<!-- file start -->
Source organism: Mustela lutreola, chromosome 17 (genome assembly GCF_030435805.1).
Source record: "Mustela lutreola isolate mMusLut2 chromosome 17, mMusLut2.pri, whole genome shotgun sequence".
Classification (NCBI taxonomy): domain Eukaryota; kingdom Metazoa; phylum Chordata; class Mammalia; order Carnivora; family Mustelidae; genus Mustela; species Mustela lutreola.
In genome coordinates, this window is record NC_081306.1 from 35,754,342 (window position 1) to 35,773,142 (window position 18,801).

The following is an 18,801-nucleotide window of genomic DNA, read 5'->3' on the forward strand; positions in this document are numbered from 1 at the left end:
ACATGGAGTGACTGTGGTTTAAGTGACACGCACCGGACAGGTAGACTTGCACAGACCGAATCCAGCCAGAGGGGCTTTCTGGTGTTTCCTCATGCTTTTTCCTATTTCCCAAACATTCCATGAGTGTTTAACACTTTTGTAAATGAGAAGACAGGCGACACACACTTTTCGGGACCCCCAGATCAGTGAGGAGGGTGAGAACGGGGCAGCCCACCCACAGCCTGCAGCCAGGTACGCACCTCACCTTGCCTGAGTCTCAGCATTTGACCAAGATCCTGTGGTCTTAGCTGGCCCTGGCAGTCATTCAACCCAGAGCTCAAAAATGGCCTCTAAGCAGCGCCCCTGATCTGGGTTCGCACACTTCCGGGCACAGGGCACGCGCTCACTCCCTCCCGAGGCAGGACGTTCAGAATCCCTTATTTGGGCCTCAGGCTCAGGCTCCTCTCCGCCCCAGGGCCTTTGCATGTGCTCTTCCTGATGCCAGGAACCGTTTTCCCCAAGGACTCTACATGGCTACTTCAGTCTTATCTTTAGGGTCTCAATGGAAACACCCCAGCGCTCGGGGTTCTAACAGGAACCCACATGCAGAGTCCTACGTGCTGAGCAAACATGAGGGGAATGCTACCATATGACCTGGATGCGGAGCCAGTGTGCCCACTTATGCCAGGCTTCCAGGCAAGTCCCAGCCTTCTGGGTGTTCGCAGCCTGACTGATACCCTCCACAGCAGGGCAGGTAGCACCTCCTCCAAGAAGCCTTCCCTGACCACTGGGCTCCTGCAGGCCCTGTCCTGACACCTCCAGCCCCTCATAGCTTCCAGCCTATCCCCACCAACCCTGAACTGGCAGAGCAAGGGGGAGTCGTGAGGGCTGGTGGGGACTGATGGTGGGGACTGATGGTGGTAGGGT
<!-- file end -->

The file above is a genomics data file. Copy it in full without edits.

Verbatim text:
Source organism: Mustela lutreola, chromosome 17 (genome assembly GCF_030435805.1).
Source record: "Mustela lutreola isolate mMusLut2 chromosome 17, mMusLut2.pri, whole genome shotgun sequence".
Classification (NCBI taxonomy): domain Eukaryota; kingdom Metazoa; phylum Chordata; class Mammalia; order Carnivora; family Mustelidae; genus Mustela; species Mustela lutreola.
In genome coordinates, this window is record NC_081306.1 from 35,754,342 (window position 1) to 35,773,142 (window position 18,801).

The following is an 18,801-nucleotide window of genomic DNA, read 5'->3' on the forward strand; positions in this document are numbered from 1 at the left end:
ACATGGAGTGACTGTGGTTTAAGTGACACGCACCGGACAGGTAGACTTGCACAGACCGAATCCAGCCAGAGGGGCTTTCTGGTGTTTCCTCATGCTTTTTCCTATTTCCCAAACATTCCATGAGTGTTTAACACTTTTGTAAATGAGAAGACAGGCGACACACACTTTTCGGGACCCCCAGATCAGTGAGGAGGGTGAGAACGGGGCAGCCCACCCACAGCCTGCAGCCAGGTACGCACCTCACCTTGCCTGAGTCTCAGCATTTGACCAAGATCCTGTGGTCTTAGCTGGCCCTGGCAGTCATTCAACCCAGAGCTCAAAAATGGCCTCTAAGCAGCGCCCCTGATCTGGGTTCGCACACTTCCGGGCACAGGGCACGCGCTCACTCCCTCCCGAGGCAGGACGTTCAGAATCCCTTATTTGGGCCTCAGGCTCAGGCTCCTCTCCGCCCCAGGGCCTTTGCATGTGCTCTTCCTGATGCCAGGAACCGTTTTCCCCAAGGACTCTACATGGCTACTTCAGTCTTATCTTTAGGGTCTCAATGGAAACACCCCAGCGCTCGGGGTTCTAACAGGAACCCACATGCAGAGTCCTACGTGCTGAGCAAACATGAGGGGAATGCTACCATATGACCTGGATGCGGAGCCAGTGTGCCCACTTATGCCAGGCTTCCAGGCAAGTCCCAGCCTTCTGGGTGTTCGCAGCCTGACTGATACCCTCCACAGCAGGGCAGGTAGCACCTCCTCCAAGAAGCCTTCCCTGACCACTGGGCTCCTGCAGGCCCTGTCCTGACACCTCCAGCCCCTCATAGCTTCCAGCCTATCCCCACCAACCCTGAACTGGCAGAGCAAGGGGGAGTCGTGAGGGCTGGTGGGGACTGATGGTGGGGACTGATGGTGGTAGGGT